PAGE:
Domestic violence creates a vicious circle leaving its evil impact on teenagers and minors - actually future husbands and parents themselves. Domestic violence reproduces itself in geometric progression kicking children out of family life into the street or state institutions which cannot provide them with decent care and attention. 160,000 children are being brought up in such institutions - orphanages, children's homes, etc. Ninety percent of them do have parents who either ignore their parental obligations or are deprived of their rights by court decisions (or kept under arrest). Still, the number of cruel acts towards children is increasing. Seventy percent of all children's traumas are caused in the family. Violence against children occurs in every fourth family.


Every year, 30,000 minors and teenagers seek refuge in the street from cruelty in their families, 6,000 run away from state institutions and 2,000 commit suicide. 27,000 become victims of various criminal acts, including sexual ones. From childhood, they get involved in alcohol addiction, drugs, robbery, begging, prostitution (12-15% of prostitutes are under 16 years of age). There can be no illusions regarding their future style of family relations.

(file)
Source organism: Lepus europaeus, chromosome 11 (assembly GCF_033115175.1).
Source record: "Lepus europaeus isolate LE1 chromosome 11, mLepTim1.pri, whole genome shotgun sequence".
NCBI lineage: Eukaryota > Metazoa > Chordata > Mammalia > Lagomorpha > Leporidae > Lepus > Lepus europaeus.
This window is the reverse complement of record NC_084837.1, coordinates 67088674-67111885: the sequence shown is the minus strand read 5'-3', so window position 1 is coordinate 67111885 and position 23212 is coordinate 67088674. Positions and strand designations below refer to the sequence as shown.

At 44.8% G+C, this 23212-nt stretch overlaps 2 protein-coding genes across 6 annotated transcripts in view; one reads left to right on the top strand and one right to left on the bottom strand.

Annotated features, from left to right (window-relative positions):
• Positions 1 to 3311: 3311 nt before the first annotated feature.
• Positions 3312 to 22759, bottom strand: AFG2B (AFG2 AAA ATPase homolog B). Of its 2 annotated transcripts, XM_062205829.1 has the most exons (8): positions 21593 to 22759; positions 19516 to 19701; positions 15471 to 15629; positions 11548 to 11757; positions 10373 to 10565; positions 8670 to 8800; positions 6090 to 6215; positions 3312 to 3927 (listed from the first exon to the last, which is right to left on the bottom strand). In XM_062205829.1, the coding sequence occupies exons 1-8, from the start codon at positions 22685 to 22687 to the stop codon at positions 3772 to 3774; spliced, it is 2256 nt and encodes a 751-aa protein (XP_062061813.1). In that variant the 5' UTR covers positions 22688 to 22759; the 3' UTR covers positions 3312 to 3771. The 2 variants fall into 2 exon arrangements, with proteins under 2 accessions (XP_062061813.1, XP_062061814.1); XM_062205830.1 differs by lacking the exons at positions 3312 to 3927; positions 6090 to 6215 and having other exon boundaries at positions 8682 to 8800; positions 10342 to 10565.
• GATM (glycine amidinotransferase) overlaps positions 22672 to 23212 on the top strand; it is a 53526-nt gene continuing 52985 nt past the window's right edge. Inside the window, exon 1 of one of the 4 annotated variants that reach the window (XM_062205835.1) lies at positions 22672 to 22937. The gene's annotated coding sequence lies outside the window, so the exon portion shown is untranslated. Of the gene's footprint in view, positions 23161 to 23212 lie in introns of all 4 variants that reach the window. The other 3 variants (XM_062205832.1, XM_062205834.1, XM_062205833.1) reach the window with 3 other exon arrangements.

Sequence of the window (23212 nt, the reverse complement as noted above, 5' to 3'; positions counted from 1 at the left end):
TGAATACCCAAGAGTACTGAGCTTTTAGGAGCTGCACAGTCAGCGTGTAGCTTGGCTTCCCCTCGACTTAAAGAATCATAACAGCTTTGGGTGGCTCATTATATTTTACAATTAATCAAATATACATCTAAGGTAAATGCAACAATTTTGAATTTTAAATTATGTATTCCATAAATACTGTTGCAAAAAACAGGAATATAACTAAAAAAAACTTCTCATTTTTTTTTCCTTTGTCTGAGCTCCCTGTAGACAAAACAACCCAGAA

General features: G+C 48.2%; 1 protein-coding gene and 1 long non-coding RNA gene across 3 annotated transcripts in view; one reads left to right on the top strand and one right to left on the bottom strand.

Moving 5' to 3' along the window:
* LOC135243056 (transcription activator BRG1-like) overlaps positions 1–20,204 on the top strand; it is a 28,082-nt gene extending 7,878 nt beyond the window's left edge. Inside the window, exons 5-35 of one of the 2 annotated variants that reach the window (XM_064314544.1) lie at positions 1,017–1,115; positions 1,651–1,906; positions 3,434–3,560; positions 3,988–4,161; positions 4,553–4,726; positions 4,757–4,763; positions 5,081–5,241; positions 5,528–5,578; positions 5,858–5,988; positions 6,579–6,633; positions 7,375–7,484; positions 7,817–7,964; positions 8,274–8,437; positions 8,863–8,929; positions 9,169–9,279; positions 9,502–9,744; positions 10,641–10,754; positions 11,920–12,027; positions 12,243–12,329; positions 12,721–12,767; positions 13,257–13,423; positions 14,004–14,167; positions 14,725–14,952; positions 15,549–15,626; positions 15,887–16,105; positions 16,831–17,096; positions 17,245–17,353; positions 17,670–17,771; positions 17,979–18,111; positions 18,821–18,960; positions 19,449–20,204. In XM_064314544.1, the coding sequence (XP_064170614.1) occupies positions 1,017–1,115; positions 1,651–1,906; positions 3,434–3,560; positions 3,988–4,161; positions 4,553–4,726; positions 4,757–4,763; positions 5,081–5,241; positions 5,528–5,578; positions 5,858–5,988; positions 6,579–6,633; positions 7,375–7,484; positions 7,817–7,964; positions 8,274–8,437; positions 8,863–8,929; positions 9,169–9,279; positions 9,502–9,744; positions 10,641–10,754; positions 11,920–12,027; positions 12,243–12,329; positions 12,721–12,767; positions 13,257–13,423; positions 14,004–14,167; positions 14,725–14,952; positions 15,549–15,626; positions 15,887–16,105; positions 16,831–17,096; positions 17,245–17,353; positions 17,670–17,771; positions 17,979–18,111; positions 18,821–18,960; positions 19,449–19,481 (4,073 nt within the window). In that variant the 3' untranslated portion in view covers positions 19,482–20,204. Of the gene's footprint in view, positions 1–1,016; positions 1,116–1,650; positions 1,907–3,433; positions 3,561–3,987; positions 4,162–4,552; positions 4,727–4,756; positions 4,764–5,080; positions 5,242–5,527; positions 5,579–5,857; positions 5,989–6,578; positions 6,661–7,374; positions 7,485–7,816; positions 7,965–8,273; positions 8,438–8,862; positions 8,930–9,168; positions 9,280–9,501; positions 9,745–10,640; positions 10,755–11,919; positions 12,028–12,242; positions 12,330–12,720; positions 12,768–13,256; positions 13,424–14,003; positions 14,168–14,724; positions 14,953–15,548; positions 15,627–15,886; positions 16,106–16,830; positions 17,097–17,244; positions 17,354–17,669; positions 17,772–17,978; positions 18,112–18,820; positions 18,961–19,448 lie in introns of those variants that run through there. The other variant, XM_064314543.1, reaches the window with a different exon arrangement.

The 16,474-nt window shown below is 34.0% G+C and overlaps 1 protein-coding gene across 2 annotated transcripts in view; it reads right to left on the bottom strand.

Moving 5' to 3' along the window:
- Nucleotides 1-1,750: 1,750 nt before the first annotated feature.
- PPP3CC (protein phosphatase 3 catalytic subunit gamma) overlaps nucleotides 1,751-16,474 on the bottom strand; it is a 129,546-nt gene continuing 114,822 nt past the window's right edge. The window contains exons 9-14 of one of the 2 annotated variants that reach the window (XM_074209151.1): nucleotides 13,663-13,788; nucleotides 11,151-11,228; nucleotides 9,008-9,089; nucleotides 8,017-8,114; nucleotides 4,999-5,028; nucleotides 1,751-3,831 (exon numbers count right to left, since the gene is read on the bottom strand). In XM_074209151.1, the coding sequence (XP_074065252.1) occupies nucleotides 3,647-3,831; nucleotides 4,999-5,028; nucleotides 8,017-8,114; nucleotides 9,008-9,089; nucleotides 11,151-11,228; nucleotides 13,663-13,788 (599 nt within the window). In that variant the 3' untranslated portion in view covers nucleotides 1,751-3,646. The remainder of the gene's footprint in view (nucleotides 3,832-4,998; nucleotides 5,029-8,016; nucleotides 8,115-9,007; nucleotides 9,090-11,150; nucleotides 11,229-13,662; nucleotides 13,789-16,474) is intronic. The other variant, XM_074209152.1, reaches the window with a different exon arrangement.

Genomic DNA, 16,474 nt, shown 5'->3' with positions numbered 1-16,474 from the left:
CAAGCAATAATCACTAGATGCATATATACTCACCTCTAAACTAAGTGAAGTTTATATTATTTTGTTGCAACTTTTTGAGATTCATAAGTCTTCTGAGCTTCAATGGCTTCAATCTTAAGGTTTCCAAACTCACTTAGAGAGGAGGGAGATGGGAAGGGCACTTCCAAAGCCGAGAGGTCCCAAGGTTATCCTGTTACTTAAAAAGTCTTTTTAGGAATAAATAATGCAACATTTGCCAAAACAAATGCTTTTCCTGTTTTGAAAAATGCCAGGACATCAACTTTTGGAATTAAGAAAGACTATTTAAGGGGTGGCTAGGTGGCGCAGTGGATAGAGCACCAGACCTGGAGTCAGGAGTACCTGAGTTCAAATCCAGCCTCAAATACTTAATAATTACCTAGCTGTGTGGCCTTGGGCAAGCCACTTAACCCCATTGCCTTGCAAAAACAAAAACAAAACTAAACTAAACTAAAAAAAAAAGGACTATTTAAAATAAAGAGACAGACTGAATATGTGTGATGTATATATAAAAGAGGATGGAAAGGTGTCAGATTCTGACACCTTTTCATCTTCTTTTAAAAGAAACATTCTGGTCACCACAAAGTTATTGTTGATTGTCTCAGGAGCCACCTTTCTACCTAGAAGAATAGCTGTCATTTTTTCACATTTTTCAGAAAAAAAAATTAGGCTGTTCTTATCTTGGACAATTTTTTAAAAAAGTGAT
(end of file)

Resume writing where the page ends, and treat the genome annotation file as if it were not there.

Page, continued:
Ladies and gentlemen,


There should be no doubt: our intention to give a true picture of the socio-economic situation and roots of violence has nothing in common with feelings of sorrow for the former regime and the former economic system. But we have to admit that the speedy reform of society in Russia has destroyed social guarantees which permitted those with the lowest incomes, the elderly and disabled, orphans and women to survive. These guarantees have not been replaced by other effective measures.


A short analysis of the situation having its direct impact and actually causing domestic violence just demonstrates the scale of the problems we have to solve, including legal protection, restructuring of the budget that has to be socially oriented, creating a net of crisis centres for women and children, combining the efforts of physicians, teachers, lawyers, psychologists, social workers, economists and many others dealing every day with the problem of male violence.


It is absolutely clear that, even taking into account the European experience of combating domestic violence, we will not achieve much until we combat socio-economic roots of hostility and aggressiveness in our own society, until we make the personal interests of each member of our society a priority for the state and authorities of every level, until we find a golden connection between human rights - a philosophy and practice - and socio-economic reform of our country.